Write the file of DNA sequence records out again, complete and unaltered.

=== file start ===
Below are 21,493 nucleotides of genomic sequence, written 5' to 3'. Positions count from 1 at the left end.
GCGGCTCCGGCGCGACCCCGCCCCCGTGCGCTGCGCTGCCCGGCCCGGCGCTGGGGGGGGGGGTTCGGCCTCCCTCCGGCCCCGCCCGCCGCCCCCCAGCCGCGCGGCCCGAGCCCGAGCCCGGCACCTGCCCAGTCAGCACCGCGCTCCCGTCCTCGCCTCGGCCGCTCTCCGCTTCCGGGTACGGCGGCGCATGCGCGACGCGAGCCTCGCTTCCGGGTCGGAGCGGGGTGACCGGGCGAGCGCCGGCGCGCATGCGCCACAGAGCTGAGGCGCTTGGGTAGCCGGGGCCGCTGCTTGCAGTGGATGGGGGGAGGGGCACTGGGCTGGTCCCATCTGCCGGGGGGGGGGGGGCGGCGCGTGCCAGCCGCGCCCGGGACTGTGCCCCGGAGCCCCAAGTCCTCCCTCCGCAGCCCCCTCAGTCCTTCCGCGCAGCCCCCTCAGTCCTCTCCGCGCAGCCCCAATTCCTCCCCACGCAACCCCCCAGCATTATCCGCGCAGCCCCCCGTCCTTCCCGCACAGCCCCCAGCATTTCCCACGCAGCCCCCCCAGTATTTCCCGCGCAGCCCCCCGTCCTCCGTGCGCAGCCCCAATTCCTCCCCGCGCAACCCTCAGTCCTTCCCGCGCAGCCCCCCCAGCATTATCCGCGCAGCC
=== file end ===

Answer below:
Below are 21,493 nucleotides of genomic sequence, written 5' to 3'. Positions count from 1 at the left end.
GCGGCTCCGGCGCGACCCCGCCCCCGTGCGCTGCGCTGCCCGGCCCGGCGCTGGGGGGGGGGGTTCGGCCTCCCTCCGGCCCCGCCCGCCGCCCCCCAGCCGCGCGGCCCGAGCCCGAGCCCGGCACCTGCCCAGTCAGCACCGCGCTCCCGTCCTCGCCTCGGCCGCTCTCCGCTTCCGGGTACGGCGGCGCATGCGCGACGCGAGCCTCGCTTCCGGGTCGGAGCGGGGTGACCGGGCGAGCGCCGGCGCGCATGCGCCACAGAGCTGAGGCGCTTGGGTAGCCGGGGCCGCTGCTTGCAGTGGATGGGGGGAGGGGCACTGGGCTGGTCCCATCTGCCGGGGGGGGGGGGGCGGCGCGTGCCAGCCGCGCCCGGGACTGTGCCCCGGAGCCCCAAGTCCTCCCTCCGCAGCCCCCTCAGTCCTTCCGCGCAGCCCCCTCAGTCCTCTCCGCGCAGCCCCAATTCCTCCCCACGCAACCCCCCAGCATTATCCGCGCAGCCCCCCGTCCTTCCCGCACAGCCCCCAGCATTTCCCACGCAGCCCCCCCAGTATTTCCCGCGCAGCCCCCCGTCCTCCGTGCGCAGCCCCAATTCCTCCCCGCGCAACCCTCAGTCCTTCCCGCGCAGCCCCCCCAGCATTATCCGCGCAGCC